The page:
Tonight Z and I went to our first ever hockey game.  It was the minor league Seattle Thunderbirds vs. the Everett Silvertips and neither of us knew what to expect. Z hates to watch hockey on TV because he says he can’t see the puck, and I have a general dislike of all things sports related, but with a $12 Living Social deal, it seemed like an adventure. Fifteen minutes in and I was hooked. How can I have two friends from Canada and have seen Youngblood back when Rob Lowe was everyone’s darling in the 80s and NOT know how awesome hockey is?

Things I knew I’d like:

  • no baking under a hot summer sun
  • no humid arena
  • no waiting for eons between plays or for someone to strike out

Things I had no idea I would love:

  • the sound of the blades on ice
  • the penalty box–how ingenious
  • the sound of bodies slamming against the glass
  • the booing of refs and the opposing team
  • the fights

Oh, my God, the fights were delicious. Until tonight,  I thought I was a pacifist. In high school when there would be a sudden fight in the cafeteria I would shrink away and feel superior to my classmates who were encouraging the punches. I never understood the glee of spectating while someone inflicted bodily harm on another person and I likened the crowd to the people who would go to the Colosseum in Rome to watch gladiators fight to the death.  But tonight, I was a paisano. Maybe all that padding and those helmets gave me a false sense that they were all well-protected and so it was okay to shout encouragement for the punches. It was just so visceral.

My second favorite thing was the simultaneous barbarism (booing refs, singing how much the other team sucks, cheering a fight) and the politeness. When Z and I went to a Sounders game this summer, we were astounded by how everyone seemed to have ADD and could not sit still for five minutes of soccer before having to leave their cramped seats for a beer or popcorn. It was a constant stream of people excusing themselves past you to go do something that was infinitely more important than the event they had paid to see. But at a hockey game, apparently, you stay in your seat. If you have to get up because of  irritable bowel syndrome or whatever, you apologize profusely and look sheepish. Then when there is a time out, people rush out of their seats or back to their seats before the puck is in play again. Its terribly civilized. I love that contradiction.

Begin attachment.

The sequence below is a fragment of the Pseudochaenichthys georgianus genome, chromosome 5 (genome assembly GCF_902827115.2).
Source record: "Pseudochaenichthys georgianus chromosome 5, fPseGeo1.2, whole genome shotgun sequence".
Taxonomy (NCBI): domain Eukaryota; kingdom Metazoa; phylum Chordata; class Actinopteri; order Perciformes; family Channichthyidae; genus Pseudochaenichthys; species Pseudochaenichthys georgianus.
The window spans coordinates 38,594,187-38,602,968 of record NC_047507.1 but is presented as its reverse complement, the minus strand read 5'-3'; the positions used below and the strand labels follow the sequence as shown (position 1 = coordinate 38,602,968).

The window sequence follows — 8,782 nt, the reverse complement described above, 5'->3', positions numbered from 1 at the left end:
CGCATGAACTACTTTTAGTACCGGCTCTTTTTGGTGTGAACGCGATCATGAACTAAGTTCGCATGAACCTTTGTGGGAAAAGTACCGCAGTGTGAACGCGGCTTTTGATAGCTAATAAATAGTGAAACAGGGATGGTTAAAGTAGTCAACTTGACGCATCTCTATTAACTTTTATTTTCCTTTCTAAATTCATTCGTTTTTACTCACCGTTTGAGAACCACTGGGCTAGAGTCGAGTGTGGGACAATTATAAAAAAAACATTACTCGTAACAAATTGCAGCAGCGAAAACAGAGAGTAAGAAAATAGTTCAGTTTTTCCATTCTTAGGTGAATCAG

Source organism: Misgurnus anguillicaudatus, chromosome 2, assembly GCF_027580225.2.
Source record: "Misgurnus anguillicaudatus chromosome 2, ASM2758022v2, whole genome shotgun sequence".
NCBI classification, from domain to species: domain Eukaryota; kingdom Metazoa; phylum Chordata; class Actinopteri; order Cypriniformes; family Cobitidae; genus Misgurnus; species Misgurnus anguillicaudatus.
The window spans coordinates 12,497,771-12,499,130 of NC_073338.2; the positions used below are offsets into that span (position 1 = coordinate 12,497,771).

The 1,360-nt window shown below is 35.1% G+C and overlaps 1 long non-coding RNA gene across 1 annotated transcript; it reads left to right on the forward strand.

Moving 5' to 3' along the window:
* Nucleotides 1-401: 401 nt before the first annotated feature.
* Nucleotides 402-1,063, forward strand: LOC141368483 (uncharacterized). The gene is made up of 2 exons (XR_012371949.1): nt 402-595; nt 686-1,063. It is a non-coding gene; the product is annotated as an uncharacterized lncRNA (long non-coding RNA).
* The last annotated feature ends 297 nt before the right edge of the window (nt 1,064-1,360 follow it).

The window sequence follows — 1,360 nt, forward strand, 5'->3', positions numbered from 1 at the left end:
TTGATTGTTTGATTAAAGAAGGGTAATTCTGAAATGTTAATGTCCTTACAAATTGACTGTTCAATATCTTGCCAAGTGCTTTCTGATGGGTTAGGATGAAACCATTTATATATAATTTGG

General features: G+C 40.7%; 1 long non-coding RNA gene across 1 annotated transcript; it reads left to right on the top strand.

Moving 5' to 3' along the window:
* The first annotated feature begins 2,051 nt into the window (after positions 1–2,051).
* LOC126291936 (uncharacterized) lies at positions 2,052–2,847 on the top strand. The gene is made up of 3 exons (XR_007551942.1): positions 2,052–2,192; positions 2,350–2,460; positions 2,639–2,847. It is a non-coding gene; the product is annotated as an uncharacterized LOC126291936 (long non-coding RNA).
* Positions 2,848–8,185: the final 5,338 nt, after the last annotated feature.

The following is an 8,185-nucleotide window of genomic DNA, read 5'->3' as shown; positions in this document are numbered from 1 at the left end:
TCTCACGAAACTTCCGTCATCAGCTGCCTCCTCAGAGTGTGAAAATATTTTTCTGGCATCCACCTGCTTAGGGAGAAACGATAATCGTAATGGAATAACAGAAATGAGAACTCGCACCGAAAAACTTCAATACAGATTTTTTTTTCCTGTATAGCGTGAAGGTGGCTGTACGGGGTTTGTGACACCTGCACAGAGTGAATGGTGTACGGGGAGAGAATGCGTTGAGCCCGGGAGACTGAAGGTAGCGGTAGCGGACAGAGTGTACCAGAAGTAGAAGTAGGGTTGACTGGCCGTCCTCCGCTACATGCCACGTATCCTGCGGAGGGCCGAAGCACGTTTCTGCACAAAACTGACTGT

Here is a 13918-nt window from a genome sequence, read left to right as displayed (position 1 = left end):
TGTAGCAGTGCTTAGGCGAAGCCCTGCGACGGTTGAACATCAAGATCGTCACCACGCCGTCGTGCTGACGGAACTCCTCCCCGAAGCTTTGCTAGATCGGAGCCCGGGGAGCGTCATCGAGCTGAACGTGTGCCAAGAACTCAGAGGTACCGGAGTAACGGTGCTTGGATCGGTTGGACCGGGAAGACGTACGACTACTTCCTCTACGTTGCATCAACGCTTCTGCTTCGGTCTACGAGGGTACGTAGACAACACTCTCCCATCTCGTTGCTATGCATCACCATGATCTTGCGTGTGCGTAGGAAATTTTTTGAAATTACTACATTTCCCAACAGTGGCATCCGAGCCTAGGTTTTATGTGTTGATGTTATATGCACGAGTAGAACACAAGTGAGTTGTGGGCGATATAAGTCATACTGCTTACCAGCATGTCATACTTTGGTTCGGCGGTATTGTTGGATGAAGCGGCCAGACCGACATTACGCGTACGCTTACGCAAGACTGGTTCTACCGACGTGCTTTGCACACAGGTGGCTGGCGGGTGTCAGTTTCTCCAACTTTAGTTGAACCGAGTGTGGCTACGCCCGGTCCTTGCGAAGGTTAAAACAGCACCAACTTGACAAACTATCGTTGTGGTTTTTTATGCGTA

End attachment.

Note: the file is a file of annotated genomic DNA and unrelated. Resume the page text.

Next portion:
I know it was a minor league hockey game and not everything can be turned into a bloggy life lesson, but after the summer (and Indian summer) doldrums where I posted nothing, wrote nothing, and made few of the life plans I had planned to plan, I feel revitalized. Sometimes you just have to throw punches. Or at least cheer a good fight.


Yesterday was a sad, shitty day in Seattle that made my little job problem seem like something less consequential than a gnat bite. Act II in a three-act gun drama took place around the corner from our apartment. Six people dead.

My words are 90% clogged up and 10% trite.

Words. Fail.

Advice from My Hairdresser


I’ve been going to the same hairdresser since I was 22 and the move to Seattle hasn’t changed that. There’s a perfectly good Aveda school down the street from me where you can get a discount hair-do while the students practice on you, but I don’t think I’d ever feel properly coiffed if someone besides Joy did it. So if there are stretches of times between visits back to Indiana, my roots get a little dodgy. Fortunately, I live in possibly the only city in the U.S. where no one really cares what you look like or would dare to judge you harshly for roots or, for that matter, forgetting to brush your hair for two days or wearing Crocs out to dinner.